Many readers responded to our coverage of Banned Books Week. No self-censorship here!
This article was published in School Library Journal's November 2016 issue. Subscribe today and save up to 35% off the regular subscription rate.
Download SLJ’s 2016 Controversial Books Survey report, exploring self-censorship among school librarians.
SLJ’s 2016 Controversial Books Survey, addressing self-censorship, asked school librarians: “When making purchasing decisions, do find yourself weighing the effect of controversial subject matter more often now than you did one or two years ago?” Here’s what respondents who answered “yes” had to say.
In SLJ’s 2016 Controversial Books Survey, we asked school librarians to tell us about a book challenge they had personally experienced or to communicate other information about this topic.
Here’s what they said.
Download this visual representation of key findings in SLJ’s 2016 Controversial Books Survey of school librarians, exploring self-censorship.
SLJ’s 2016 Controversial Books survey asked school librarians how they determined if a book is age-appropriate. Here’s what they said.
School librarians mentioned these terms the most in their their answers to two questions in SLJ’s 2016 survey, which explores self-censorship.
Restricting books with controversial content is on the rise in school libraries, according to SLJ’s 2016 Controversial Books Survey, which explores self-censorship.
This article was published in School Library Journal's October 2016 issue. Subscribe today and save up to 35% off the regular subscription rate.
Jamie LaRue, director of ALA’s Office for Intellectual Freedom, responds to SLJ‘s survey and points to resources that help librarians create policies and field challenges.
Discover new grants and projects to help serve your teens, and read about recent YA award winners in this month’s SLJTeen News.
Your clicks have spoken! The following are the top 10 pieces that ran in the SLJTeen newsletter this year.
With the arrival of Banned Books Week, it’s important to look for ways to dive deeper than “banning is bad” to prepare our kids to address intellectual freedom issues in an informed and principled way.
This article was published in School Library Journal's October 2015 issue. Subscribe today and save up to 35% off the regular subscription rate.
It’s Banned Books Week. Michelle Luhtala shares a crowd-sourced project that will help us promote censorship awareness as we pool our efforts to create a project with far and lasting reach. Michelle proposes that we work together and contribute to a Challenged Books Slide Show. She explain explains the back story: This project began when […]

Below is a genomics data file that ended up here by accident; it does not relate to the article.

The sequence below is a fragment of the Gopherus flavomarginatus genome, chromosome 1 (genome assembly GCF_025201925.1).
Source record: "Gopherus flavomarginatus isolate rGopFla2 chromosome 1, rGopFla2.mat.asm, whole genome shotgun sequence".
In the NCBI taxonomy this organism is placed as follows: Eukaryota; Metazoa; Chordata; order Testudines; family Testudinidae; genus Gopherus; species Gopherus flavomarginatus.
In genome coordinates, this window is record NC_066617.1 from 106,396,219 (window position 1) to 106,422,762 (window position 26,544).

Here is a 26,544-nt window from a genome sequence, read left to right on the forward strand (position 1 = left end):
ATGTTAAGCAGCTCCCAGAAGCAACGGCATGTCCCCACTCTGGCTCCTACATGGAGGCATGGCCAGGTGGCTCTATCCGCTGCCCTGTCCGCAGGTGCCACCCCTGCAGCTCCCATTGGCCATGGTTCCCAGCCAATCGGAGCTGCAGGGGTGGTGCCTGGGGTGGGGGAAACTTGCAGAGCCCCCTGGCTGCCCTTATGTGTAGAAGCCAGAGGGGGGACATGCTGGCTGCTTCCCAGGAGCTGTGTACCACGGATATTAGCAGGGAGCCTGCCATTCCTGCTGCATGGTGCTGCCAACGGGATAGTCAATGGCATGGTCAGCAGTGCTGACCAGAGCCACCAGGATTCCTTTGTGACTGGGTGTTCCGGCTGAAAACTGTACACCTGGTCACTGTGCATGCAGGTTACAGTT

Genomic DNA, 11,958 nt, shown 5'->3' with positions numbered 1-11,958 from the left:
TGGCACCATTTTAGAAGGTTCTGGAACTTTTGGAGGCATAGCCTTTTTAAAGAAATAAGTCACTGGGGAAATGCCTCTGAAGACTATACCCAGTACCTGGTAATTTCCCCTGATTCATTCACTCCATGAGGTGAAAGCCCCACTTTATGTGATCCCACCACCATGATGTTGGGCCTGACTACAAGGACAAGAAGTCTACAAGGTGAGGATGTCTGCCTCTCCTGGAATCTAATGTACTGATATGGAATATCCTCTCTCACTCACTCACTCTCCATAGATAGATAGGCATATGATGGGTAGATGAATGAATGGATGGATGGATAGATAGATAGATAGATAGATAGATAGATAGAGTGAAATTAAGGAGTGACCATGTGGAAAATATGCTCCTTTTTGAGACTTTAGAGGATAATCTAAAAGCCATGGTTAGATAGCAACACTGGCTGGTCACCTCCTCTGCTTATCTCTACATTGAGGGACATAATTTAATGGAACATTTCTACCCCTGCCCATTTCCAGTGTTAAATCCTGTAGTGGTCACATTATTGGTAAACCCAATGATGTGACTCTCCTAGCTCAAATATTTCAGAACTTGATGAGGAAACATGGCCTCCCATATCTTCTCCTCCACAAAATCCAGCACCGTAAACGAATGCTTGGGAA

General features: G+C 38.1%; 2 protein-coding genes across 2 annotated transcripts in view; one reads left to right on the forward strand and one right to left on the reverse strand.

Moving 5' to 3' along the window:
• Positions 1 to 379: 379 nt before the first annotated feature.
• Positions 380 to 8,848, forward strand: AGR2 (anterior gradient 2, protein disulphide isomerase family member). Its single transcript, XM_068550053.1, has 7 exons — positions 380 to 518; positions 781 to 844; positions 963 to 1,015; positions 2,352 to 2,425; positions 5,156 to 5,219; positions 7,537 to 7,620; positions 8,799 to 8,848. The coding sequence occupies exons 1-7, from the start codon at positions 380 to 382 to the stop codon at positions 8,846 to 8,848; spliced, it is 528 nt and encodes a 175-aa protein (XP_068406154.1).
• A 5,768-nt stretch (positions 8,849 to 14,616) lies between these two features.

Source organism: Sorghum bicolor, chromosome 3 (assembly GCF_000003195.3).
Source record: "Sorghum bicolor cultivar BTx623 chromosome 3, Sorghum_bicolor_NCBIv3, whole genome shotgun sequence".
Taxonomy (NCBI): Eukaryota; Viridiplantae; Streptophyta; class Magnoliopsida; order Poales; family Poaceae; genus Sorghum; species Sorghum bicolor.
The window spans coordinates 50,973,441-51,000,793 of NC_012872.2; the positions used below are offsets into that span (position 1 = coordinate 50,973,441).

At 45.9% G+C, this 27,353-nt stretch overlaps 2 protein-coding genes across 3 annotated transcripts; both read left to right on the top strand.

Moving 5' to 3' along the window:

From a costumed read-a-thon to a display with yellow “Caution!” tape, here’s what librarians are planning for Banned Books Week 2015 (September 29 to October 3) and Banned Websites Awareness Day (September 30).
Teen winners of a Banned Books Essay Contest in Colorado Springs were recently announced. “Teen Librarian Toolbox” blogger Heather Booth was named 2015 Illinois Young Adult Librarian of the Year. Readers have the opportunity to win a copy of Ann Jacobus’s Romancing the Dark in the City of Light.
Looking for inspiration in advance of Banned Books Week (BBW), from September 27–October 3? Look no further than SLJ’s BBW Pinterest page, curated by blogger and collection development librarian Molly Wetta.
The Charleston Public Library in South Carolina gave 1,000 copies of Courtney Summers’s Some Girls Are to teens after a high school removed the book from its summer reading list.
While most librarians are familiar with the issues around intellectual freedom and a student’s right to read, what about their colleagues? Enter the American Library Association, which is offering two digital lessons to help librarians broach the topic of censorship with colleagues.
The American Library Association has announced 2014’s most frequently challenged books. Teen Read Week grants are available from YALSA. Enter in two YA book giveaways. See how one librarian hosted a Doctor Who–themed lock-in with great success.